The issues were raised again in a letter from Rep. Liz Patterson (D-S.C.) to Sen. Ernest Hollings (D-S.C.) before a June 1991 U.S. Senate hearing on NWS modernization.

Despite all of the concerns voiced in the years leading up to modernization, Charlotte still lost its weather office and its weather radar to smaller cities down the road. Problems with radar gaps were well known when the government started planning the current radar network, especially in central North Carolina, even as the agency said several years after modernization began that there was no lowering of the quality of service in the Charlotte area.

Past Attempts to Fill Radar Gaps

Several congresspeople introduced legislation to improve Doppler weather radar coverage in the years before the 2017 bill became law. The most recent legislative success that directly resulted in a new weather radar came after a push by Sen. Maria Cantwell (D-WA) to secure funding for a new radar site on the Washington coast. The new radar, which went into service in the fall of 2011, was important in monitoring Pacific storms as they approach Washington and Oregon.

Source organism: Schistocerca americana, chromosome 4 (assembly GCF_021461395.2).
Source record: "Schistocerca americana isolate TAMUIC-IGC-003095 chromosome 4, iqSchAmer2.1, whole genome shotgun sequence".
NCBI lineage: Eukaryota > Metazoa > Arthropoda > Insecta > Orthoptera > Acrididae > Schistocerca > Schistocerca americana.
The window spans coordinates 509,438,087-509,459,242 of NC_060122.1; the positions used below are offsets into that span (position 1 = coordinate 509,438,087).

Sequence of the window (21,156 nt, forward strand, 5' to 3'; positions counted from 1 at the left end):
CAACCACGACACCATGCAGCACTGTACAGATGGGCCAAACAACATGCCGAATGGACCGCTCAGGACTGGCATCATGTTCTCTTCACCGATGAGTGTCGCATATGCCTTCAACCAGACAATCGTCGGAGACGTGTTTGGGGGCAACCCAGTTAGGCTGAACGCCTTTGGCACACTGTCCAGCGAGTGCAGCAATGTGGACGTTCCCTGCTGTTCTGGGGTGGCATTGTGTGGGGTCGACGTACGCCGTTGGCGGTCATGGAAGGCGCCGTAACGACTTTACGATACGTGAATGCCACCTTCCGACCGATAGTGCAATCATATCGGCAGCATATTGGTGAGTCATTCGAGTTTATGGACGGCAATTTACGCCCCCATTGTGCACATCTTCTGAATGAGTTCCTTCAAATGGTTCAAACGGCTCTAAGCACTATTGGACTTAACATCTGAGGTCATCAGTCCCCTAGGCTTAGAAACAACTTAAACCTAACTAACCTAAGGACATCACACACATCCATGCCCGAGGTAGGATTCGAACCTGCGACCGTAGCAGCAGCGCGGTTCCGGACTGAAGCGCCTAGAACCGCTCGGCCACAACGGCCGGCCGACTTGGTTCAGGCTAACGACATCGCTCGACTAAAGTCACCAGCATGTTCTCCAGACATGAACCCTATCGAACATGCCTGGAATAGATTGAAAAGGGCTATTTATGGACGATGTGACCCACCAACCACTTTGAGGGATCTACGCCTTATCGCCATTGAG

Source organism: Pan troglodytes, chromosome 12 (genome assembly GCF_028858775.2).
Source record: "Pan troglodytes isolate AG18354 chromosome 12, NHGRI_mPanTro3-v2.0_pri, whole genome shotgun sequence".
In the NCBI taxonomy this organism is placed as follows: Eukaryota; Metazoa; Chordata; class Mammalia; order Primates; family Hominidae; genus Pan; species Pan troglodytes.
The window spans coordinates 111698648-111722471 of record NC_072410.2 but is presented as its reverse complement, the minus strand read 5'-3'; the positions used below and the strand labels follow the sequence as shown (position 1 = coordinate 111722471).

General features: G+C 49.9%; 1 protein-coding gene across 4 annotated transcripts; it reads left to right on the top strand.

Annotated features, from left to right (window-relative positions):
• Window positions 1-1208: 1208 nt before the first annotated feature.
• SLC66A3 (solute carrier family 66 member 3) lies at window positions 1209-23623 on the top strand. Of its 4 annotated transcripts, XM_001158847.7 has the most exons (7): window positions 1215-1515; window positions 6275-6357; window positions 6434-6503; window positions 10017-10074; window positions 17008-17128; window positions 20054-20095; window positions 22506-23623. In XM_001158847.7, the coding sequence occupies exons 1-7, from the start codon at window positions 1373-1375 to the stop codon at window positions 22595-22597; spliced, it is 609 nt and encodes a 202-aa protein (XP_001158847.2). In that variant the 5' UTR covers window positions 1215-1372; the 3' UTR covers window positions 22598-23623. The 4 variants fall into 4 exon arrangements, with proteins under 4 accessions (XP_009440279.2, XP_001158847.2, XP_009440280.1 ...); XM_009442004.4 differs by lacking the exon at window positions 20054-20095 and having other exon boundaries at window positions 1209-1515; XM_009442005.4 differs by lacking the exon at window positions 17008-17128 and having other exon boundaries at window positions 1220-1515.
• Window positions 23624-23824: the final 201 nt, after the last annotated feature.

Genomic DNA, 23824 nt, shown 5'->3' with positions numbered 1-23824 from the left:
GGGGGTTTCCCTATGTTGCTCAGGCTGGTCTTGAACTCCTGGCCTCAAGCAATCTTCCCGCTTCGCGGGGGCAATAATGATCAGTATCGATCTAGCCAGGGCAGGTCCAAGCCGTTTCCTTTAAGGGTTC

Rep. Robert Pittenger (R-NC) and Sen. Richard Burr both introduced the Metropolitan Weather Hazards Protection Act of 2015 in their respective chambers. The bill directed the government to construct new Doppler weather radar sites near big cities in known radar gaps within a year and a half of the bill's passage. The, uh, creative specifications laid out in the bill—"maintain and operate at least one Doppler weather radar site within 55 miles of each city in the United States that has a population of more than 700,000 individuals"—served to limit the scope of the bill to pretty much just Charlotte, North Carolina. The bill passed the Senate by unanimous consent but died after the House took no action.

Rep. Charles Boustany (R-LA) introduced the RADAR Act in 2016, which died without any legislative action. The bill would have required both 1) the operation of at least one Doppler radar site within 55 miles of each state capital and 2) that any future radar sites would be located near at least one county with a population of 130,000+ that doesn't have adequate low-level radar coverage.

The capitals of 13 states, including Boustany's home state of Louisiana, would have been eligible for new radar sites under the proposal. While the bill would have filled in some glaring gaps in coverage, including those in central South Dakota, central Missouri, and southern Louisiana, it essentially told North Carolina that it can wait its turn until the next time around.